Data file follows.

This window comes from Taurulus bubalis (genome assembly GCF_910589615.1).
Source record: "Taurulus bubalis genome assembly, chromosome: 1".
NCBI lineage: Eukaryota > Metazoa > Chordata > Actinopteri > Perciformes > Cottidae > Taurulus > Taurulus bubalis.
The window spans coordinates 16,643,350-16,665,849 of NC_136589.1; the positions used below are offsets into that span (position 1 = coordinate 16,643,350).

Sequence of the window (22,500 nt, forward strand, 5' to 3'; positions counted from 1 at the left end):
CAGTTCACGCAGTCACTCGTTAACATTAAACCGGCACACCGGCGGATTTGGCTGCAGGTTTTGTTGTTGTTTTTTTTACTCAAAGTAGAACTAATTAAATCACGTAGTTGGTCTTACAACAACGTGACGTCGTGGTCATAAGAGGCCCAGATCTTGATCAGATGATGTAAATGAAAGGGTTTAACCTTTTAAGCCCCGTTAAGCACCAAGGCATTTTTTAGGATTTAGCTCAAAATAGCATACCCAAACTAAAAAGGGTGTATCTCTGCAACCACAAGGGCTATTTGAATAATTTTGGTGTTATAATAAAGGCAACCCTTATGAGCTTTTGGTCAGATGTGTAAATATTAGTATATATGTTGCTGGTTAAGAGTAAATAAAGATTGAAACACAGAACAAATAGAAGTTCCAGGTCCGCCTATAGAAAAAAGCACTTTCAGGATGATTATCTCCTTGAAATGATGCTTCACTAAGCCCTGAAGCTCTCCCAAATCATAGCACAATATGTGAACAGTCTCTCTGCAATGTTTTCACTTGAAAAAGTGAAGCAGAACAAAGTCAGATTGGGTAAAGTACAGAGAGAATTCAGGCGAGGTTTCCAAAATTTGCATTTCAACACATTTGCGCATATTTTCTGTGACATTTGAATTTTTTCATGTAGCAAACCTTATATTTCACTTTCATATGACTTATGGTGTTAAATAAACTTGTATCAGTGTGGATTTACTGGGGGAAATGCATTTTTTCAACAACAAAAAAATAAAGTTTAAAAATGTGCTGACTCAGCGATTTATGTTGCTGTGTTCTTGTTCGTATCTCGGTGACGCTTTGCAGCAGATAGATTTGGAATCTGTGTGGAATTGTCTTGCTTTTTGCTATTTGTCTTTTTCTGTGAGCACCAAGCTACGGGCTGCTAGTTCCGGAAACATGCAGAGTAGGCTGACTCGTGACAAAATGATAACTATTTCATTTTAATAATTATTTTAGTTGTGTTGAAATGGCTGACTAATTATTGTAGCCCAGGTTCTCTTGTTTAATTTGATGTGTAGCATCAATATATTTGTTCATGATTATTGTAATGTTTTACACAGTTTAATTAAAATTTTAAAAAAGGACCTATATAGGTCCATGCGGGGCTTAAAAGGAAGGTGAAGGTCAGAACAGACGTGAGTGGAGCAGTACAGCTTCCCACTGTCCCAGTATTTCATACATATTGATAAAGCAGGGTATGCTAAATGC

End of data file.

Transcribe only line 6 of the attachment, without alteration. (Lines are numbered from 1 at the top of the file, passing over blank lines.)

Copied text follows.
CAGTTCACGCAGTCACTCGTTAACATTAAACCGGCACACCGGCGGATTTGGCTGCAGGTTTTGTTGTTGTTTTTTTTACTCAAAGTAGAACTAATTAAATCACGTAGTTGGTCTTACAACAACGTGACGTCGTGGTCATAAGAGGCCCAGATCTTGATCAGATGATGTAAATGAAAGGGTTTAACCTTTTAAGCCCCGTTAAGCACCAAGGCATTTTTTAGGATTTAGCTCAAAATAGCATACCCAAACTAAAAAGGGTGTATCTCTGCAACCACAAGGGCTATTTGAATAATTTTGGTGTTATAATAAAGGCAACCCTTATGAGCTTTTGGTCAGATGTGTAAATATTAGTATATATGTTGCTGGTTAAGAGTAAATAAAGATTGAAACACAGAACAAATAGAAGTTCCAGGTCCGCCTATAGAAAAAAGCACTTTCAGGATGATTATCTCCTTGAAATGATGCTTCACTAAGCCCTGAAGCTCTCCCAAATCATAGCACAATATGTGAACAGTCTCTCTGCAATGTTTTCACTTGAAAAAGTGAAGCAGAACAAAGTCAGATTGGGTAAAGTACAGAGAGAATTCAGGCGAGGTTTCCAAAATTTGCATTTCAACACATTTGCGCATATTTTCTGTGACATTTGAATTTTTTCATGTAGCAAACCTTATATTTCACTTTCATATGACTTATGGTGTTAAATAAACTTGTATCAGTGTGGATTTACTGGGGGAAATGCATTTTTTCAACAACAAAAAAATAAAGTTTAAAAATGTGCTGACTCAGCGATTTATGTTGCTGTGTTCTTGTTCGTATCTCGGTGACGCTTTGCAGCAGATAGATTTGGAATCTGTGTGGAATTGTCTTGCTTTTTGCTATTTGTCTTTTTCTGTGAGCACCAAGCTACGGGCTGCTAGTTCCGGAAACATGCAGAGTAGGCTGACTCGTGACAAAATGATAACTATTTCATTTTAATAATTATTTTAGTTGTGTTGAAATGGCTGACTAATTATTGTAGCCCAGGTTCTCTTGTTTAATTTGATGTGTAGCATCAATATATTTGTTCATGATTATTGTAATGTTTTACACAGTTTAATTAAAATTTTAAAAAAGGACCTATATAGGTCCATGCGGGGCTTAAAAGGAAGGTGAAGGTCAGAACAGACGTGAGTGGAGCAGTACAGCTTCCCACTGTCCCAGTATTTCATACATATTGATAAAGCAGGGTATGCTAAATGC